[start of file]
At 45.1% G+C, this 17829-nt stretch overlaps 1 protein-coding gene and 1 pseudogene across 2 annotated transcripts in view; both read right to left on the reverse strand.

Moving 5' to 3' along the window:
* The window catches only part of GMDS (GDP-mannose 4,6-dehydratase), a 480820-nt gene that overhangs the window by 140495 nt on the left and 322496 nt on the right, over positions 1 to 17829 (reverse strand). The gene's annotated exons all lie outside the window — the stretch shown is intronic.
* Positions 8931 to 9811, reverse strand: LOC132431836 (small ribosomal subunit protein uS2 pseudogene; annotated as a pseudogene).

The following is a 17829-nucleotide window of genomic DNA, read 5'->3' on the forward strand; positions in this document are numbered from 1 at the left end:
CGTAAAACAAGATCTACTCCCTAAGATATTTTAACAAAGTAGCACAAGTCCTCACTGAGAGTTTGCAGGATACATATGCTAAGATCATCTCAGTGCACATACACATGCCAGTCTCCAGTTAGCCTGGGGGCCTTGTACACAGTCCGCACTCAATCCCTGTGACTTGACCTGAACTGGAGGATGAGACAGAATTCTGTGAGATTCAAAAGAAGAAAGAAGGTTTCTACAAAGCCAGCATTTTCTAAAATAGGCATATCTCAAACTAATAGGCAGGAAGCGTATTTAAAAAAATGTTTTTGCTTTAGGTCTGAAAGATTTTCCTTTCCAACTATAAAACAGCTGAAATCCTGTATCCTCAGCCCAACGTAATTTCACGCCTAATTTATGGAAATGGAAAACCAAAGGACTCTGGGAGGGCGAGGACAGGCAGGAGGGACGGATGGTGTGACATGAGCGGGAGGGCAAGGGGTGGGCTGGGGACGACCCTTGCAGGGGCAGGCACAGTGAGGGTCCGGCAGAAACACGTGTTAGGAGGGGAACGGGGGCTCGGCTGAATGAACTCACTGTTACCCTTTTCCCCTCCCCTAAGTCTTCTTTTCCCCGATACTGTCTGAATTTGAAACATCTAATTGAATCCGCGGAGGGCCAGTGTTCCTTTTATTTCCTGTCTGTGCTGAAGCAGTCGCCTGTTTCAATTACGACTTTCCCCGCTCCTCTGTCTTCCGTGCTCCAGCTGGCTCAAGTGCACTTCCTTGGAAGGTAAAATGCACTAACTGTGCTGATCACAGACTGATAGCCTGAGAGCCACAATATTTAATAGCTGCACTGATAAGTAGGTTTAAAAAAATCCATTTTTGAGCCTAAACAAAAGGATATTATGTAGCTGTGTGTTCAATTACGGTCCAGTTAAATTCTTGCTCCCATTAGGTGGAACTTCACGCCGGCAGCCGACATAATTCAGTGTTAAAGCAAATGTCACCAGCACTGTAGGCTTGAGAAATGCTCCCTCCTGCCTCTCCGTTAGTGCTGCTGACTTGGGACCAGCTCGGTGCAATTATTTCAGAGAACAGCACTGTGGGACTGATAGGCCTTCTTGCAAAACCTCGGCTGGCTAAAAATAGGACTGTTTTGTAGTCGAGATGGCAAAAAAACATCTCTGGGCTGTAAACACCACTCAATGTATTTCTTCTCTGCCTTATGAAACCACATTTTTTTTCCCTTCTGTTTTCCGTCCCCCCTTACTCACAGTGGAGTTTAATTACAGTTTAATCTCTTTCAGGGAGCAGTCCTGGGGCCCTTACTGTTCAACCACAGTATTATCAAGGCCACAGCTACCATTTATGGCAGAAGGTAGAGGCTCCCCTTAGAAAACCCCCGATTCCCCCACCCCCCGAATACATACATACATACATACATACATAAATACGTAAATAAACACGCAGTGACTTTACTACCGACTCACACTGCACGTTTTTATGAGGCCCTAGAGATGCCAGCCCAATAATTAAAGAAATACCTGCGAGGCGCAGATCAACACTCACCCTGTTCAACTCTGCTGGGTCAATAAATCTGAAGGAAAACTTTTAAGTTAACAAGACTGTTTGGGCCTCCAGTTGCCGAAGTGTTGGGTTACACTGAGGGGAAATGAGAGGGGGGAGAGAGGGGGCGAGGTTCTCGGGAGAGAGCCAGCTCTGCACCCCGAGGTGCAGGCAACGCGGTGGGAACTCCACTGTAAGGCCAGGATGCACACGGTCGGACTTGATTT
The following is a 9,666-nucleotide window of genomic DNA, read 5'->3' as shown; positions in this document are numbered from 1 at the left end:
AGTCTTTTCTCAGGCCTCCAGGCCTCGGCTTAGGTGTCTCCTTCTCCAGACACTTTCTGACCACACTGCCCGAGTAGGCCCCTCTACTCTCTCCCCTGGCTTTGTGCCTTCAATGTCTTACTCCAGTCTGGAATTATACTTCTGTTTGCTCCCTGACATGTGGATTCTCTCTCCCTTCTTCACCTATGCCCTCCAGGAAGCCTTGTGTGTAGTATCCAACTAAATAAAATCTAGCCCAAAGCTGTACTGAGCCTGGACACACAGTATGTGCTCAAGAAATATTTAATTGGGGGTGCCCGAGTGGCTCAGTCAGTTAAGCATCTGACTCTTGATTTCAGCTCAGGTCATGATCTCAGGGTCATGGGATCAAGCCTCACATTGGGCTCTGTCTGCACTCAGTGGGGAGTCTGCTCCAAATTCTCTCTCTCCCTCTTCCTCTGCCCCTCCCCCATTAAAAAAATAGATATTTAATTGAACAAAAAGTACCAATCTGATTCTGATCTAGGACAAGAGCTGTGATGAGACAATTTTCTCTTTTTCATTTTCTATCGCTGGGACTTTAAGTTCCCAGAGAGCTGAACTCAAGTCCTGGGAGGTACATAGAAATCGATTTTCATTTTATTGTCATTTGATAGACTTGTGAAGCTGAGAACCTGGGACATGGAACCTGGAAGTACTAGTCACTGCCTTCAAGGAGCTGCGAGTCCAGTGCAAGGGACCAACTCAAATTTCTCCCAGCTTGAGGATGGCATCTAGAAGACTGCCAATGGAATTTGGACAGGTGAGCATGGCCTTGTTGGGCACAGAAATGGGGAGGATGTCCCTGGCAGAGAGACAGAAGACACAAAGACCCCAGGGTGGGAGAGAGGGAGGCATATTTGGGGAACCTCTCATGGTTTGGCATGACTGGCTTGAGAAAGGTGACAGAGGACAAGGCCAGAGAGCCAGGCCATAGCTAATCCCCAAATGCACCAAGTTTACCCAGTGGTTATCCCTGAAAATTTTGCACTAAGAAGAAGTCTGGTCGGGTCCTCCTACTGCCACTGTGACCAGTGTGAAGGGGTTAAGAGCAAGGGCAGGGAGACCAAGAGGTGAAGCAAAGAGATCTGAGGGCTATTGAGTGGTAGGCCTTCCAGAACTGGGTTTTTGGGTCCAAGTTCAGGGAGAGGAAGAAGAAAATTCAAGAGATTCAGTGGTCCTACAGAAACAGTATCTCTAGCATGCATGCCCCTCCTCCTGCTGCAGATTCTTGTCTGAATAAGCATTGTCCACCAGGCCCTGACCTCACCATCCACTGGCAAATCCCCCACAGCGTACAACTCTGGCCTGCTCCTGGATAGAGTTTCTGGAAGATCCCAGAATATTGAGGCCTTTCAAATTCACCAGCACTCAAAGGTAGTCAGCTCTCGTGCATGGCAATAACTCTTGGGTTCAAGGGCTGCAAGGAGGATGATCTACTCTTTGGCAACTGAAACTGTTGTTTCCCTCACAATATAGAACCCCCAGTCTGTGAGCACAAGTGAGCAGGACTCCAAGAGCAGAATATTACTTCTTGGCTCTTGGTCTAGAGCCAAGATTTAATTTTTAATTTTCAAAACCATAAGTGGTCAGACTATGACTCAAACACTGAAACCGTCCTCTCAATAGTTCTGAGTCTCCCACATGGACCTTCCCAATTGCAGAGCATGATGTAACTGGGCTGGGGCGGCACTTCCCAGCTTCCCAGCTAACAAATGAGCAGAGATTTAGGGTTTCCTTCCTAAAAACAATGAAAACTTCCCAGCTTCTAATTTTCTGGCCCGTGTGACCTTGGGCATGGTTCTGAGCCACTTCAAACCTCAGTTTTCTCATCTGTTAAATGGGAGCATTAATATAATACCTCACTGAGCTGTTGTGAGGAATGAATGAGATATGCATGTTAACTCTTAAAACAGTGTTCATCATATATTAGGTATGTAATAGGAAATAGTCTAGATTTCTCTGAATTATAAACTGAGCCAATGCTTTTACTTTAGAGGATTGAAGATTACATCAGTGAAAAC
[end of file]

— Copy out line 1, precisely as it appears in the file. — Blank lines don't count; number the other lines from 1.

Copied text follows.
At 45.1% G+C, this 17829-nt stretch overlaps 1 protein-coding gene and 1 pseudogene across 2 annotated transcripts in view; both read right to left on the reverse strand.